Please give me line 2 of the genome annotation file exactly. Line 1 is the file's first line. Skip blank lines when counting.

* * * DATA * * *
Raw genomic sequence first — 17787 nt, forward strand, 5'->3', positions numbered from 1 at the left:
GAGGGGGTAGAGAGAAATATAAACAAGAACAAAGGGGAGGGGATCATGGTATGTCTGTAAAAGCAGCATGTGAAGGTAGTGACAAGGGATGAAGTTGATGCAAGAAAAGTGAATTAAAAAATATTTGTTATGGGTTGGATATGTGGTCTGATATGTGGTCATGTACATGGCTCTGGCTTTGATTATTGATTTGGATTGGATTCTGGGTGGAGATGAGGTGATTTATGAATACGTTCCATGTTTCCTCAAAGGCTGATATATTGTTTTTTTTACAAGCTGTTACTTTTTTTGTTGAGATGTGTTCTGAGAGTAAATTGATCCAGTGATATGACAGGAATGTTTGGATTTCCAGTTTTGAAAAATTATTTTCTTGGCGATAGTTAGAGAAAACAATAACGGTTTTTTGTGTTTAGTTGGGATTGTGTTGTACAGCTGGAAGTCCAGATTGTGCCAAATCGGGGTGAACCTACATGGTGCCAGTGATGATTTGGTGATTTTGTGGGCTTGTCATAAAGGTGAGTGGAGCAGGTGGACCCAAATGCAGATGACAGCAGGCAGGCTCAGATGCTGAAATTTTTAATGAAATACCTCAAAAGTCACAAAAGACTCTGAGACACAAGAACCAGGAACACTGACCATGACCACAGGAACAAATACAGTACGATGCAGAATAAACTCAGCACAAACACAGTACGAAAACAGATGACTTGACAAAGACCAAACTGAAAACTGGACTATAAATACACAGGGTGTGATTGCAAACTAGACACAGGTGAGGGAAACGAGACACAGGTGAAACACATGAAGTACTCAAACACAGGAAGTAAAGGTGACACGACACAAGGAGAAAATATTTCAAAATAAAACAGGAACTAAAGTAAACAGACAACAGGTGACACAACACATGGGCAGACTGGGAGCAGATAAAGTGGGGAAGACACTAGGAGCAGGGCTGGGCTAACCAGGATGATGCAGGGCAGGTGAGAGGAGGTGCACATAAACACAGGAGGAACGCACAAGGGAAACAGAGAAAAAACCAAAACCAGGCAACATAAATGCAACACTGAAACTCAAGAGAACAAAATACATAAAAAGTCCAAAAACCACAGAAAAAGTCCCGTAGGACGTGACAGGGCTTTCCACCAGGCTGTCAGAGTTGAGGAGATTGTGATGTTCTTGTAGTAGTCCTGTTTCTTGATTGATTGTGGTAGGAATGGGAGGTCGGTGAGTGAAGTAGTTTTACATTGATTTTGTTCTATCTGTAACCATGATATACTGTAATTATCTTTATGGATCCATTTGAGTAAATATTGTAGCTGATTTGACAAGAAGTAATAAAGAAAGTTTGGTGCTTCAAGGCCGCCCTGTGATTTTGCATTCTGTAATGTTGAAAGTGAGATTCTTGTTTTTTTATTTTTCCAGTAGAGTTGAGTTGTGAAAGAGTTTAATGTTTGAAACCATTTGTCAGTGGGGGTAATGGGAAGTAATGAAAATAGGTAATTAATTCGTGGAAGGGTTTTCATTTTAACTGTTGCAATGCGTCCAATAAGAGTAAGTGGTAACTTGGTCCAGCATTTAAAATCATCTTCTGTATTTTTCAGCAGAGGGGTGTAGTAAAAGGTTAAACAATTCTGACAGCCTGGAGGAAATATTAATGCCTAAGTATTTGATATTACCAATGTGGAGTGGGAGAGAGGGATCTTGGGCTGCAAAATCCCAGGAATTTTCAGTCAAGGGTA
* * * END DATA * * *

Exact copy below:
GAGGGGGTAGAGAGAAATATAAACAAGAACAAAGGGGAGGGGATCATGGTATGTCTGTAAAAGCAGCATGTGAAGGTAGTGACAAGGGATGAAGTTGATGCAAGAAAAGTGAATTAAAAAATATTTGTTATGGGTTGGATATGTGGTCTGATATGTGGTCATGTACATGGCTCTGGCTTTGATTATTGATTTGGATTGGATTCTGGGTGGAGATGAGGTGATTTATGAATACGTTCCATGTTTCCTCAAAGGCTGATATATTGTTTTTTTTACAAGCTGTTACTTTTTTTGTTGAGATGTGTTCTGAGAGTAAATTGATCCAGTGATATGACAGGAATGTTTGGATTTCCAGTTTTGAAAAATTATTTTCTTGGCGATAGTTAGAGAAAACAATAACGGTTTTTTGTGTTTAGTTGGGATTGTGTTGTACAGCTGGAAGTCCAGATTGTGCCAAATCGGGGTGAACCTACATGGTGCCAGTGATGATTTGGTGATTTTGTGGGCTTGTCATAAAGGTGAGTGGAGCAGGTGGACCCAAATGCAGATGACAGCAGGCAGGCTCAGATGCTGAAATTTTTAATGAAATACCTCAAAAGTCACAAAAGACTCTGAGACACAAGAACCAGGAACACTGACCATGACCACAGGAACAAATACAGTACGATGCAGAATAAACTCAGCACAAACACAGTACGAAAACAGATGACTTGACAAAGACCAAACTGAAAACTGGACTATAAATACACAGGGTGTGATTGCAAACTAGACACAGGTGAGGGAAACGAGACACAGGTGAAACACATGAAGTACTCAAACACAGGAAGTAAAGGTGACACGACACAAGGAGAAAATATTTCAAAATAAAACAGGAACTAAAGTAAACAGACAACAGGTGACACAACACATGGGCAGACTGGGAGCAGATAAAGTGGGGAAGACACTAGGAGCAGGGCTGGGCTAACCAGGATGATGCAGGGCAGGTGAGAGGAGGTGCACATAAACACAGGAGGAACGCACAAGGGAAACAGAGAAAAAACCAAAACCAGGCAACATAAATGCAACACTGAAACTCAAGAGAACAAAATACATAAAAAGTCCAAAAACCACAGAAAAAGTCCCGTAGGACGTGACAGGGCTTTCCACCAGGCTGTCAGAGTTGAGGAGATTGTGATGTTCTTGTAGTAGTCCTGTTTCTTGATTGATTGTGGTAGGAATGGGAGGTCGGTGAGTGAAGTAGTTTTACATTGATTTTGTTCTATCTGTAACCATGATATACTGTAATTATCTTTATGGATCCATTTGAGTAAATATTGTAGCTGATTTGACAAGAAGTAATAAAGAAAGTTTGGTGCTTCAAGGCCGCCCTGTGATTTTGCATTCTGTAATGTTGAAAGTGAGATTCTTGTTTTTTTATTTTTCCAGTAGAGTTGAGTTGTGAAAGAGTTTAATGTTTGAAACCATTTGTCAGTGGGGGTAATGGGAAGTAATGAAAATAGGTAATTAATTCGTGGAAGGGTTTTCATTTTAACTGTTGCAATGCGTCCAATAAGAGTAAGTGGTAACTTGGTCCAGCATTTAAAATCATCTTCTGTATTTTTCAGCAGAGGGGTGTAGTAAAAGGTTAAACAATTCTGACAGCCTGGAGGAAATATTAATGCCTAAGTATTTGATATTACCAATGTGGAGTGGGAGAGAGGGATCTTGGGCTGCAAAATCCCAGGAATTTTCAGTCAAGGGTA